There are many times when my job scares me. It can be a little nerve wracking to speak for Almighty God, the Maker of heaven and earth. When hundreds of people gather at Church or conferences and expect to hear from God, the one speaking should take thoughtful inventory of his words.
Whether I am counseling others or teaching, when I consider that I am delivering God’s Word to people, I feel a wave of inadequacy. I love to see people respond to God, but I don’t want to misrepresent or distort God’s Word in any way.
I realize that Scripture says, “Each one should use whatever gift he has received to serve others, faithfully administering God’s grace in its various forms. If anyone speaks, he should do it as one speaking the very words of God” (I Peter 4:10-11). My work is a calling based on gifting and qualification. I must be faithful to do it well.
Many present themselves as speaking for God but deceive themselves and others. This includes those who use Bible passages to support personal agendas or legalistic systems. I was taught things as if they were the word and will of God— which I later learned were only the cherished issues of the teachers. To say, “God said….” is serious – even when you get it right!
Those entrusted with preaching and teaching must follow the apostle’s instruction: “Work hard so you can present yourself to God and receive his approval. Be a good worker, one who does not need to be ashamed and who correctly explains the word of truth” (II Timothy 2:15).
There should always be a God-encounter when one speaks on behalf of God. This was expected for Church gatherings in the early Church.
“…if the whole church comes together and ….an unbeliever or someone who does not understand comes in while everybody is prophesying, he will be convinced by all that he is a sinner and will be judged by all, and the secrets of his heart will be laid bare. So he will fall down and worship God, exclaiming, “God is really among you!” (I Corinthians 14:23-25).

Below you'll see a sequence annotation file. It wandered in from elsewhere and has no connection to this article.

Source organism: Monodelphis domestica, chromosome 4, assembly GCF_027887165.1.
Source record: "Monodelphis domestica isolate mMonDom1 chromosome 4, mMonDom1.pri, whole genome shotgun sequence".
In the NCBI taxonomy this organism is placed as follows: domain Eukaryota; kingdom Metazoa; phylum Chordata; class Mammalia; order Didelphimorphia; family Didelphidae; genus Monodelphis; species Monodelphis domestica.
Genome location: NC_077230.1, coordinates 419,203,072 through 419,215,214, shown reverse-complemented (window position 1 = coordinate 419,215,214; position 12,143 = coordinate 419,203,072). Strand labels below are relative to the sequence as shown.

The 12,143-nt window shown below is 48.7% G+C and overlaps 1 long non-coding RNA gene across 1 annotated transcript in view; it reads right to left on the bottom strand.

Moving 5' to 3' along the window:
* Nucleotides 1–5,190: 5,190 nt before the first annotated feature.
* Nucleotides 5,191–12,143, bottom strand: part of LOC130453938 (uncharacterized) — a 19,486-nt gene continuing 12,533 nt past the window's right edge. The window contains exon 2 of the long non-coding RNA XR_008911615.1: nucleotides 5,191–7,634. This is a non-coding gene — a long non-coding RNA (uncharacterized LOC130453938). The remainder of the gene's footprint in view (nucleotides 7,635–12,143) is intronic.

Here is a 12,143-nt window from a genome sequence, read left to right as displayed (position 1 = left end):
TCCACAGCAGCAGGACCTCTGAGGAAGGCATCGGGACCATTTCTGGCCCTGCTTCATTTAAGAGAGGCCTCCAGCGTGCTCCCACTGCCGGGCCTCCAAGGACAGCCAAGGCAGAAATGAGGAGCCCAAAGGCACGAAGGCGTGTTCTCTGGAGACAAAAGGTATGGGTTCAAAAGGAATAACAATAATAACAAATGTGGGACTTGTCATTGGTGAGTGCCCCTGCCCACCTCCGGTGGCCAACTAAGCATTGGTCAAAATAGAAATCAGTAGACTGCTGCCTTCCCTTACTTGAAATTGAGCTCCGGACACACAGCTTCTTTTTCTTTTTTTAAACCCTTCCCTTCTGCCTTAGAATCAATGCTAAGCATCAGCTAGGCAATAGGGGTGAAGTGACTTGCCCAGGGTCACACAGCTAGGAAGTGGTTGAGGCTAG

Nothing seeker friendly about that! Yet it is what we desperately need in our Churches.
When truth about God is declared it should jolt those who drink from the fountain of this life only. I don’t want people to walk out of Church (“the whole Church coming together”) and say, “That was pretty cool.” “It didn’t even feel like Church.” I want them to be reeling a little—trying to gain their mental, emotional and volitional equal Librium.
Imagine a seeker greeting the pastor at the door and saying, “Being in your Church today made me feel like I was a sinner. I felt a little judged. I felt like my anonymity was violated, like the secrets of my heart were exposed.” Good! If the seeker is “an unbeliever or someone who does not understand,” this is what should happen.
I delight to see this type of response week after week at our Church. I can almost read it in their faces. But this doesn’t make it easier to speak for God. The one who speaks is himself and sinner and must deal with the secrets of his own heart. I don’t ever want to make the mistake of Job’s three friends who were rebuked by God “because you have not spoken of me what is right” (Job 42:7,8).
Misrepresenting God can happen in what is not said as well as what is said. This is what makes my “job” more than a little sobering. God have mercy on those who labor to only speak what is right concerning Him!